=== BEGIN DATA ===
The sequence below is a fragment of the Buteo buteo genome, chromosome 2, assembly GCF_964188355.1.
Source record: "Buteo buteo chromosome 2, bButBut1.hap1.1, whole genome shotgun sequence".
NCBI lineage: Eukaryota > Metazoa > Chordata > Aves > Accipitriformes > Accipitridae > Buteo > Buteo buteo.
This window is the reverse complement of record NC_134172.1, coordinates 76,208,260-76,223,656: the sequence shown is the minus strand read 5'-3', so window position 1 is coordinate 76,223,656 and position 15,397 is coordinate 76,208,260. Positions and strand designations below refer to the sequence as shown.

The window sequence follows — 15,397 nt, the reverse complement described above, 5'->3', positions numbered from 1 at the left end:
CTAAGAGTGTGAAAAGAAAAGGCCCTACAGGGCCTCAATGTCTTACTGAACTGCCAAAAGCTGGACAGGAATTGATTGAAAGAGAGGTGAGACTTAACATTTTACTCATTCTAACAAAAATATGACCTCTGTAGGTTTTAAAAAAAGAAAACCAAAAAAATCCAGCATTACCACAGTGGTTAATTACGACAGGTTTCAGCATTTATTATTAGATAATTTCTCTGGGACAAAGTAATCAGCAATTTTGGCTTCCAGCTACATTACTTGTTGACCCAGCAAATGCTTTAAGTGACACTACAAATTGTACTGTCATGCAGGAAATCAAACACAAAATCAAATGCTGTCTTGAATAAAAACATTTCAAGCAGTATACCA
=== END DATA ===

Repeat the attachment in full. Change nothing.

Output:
The sequence below is a fragment of the Buteo buteo genome, chromosome 2, assembly GCF_964188355.1.
Source record: "Buteo buteo chromosome 2, bButBut1.hap1.1, whole genome shotgun sequence".
NCBI lineage: Eukaryota > Metazoa > Chordata > Aves > Accipitriformes > Accipitridae > Buteo > Buteo buteo.
This window is the reverse complement of record NC_134172.1, coordinates 76,208,260-76,223,656: the sequence shown is the minus strand read 5'-3', so window position 1 is coordinate 76,223,656 and position 15,397 is coordinate 76,208,260. Positions and strand designations below refer to the sequence as shown.

The window sequence follows — 15,397 nt, the reverse complement described above, 5'->3', positions numbered from 1 at the left end:
CTAAGAGTGTGAAAAGAAAAGGCCCTACAGGGCCTCAATGTCTTACTGAACTGCCAAAAGCTGGACAGGAATTGATTGAAAGAGAGGTGAGACTTAACATTTTACTCATTCTAACAAAAATATGACCTCTGTAGGTTTTAAAAAAAGAAAACCAAAAAAATCCAGCATTACCACAGTGGTTAATTACGACAGGTTTCAGCATTTATTATTAGATAATTTCTCTGGGACAAAGTAATCAGCAATTTTGGCTTCCAGCTACATTACTTGTTGACCCAGCAAATGCTTTAAGTGACACTACAAATTGTACTGTCATGCAGGAAATCAAACACAAAATCAAATGCTGTCTTGAATAAAAACATTTCAAGCAGTATACCA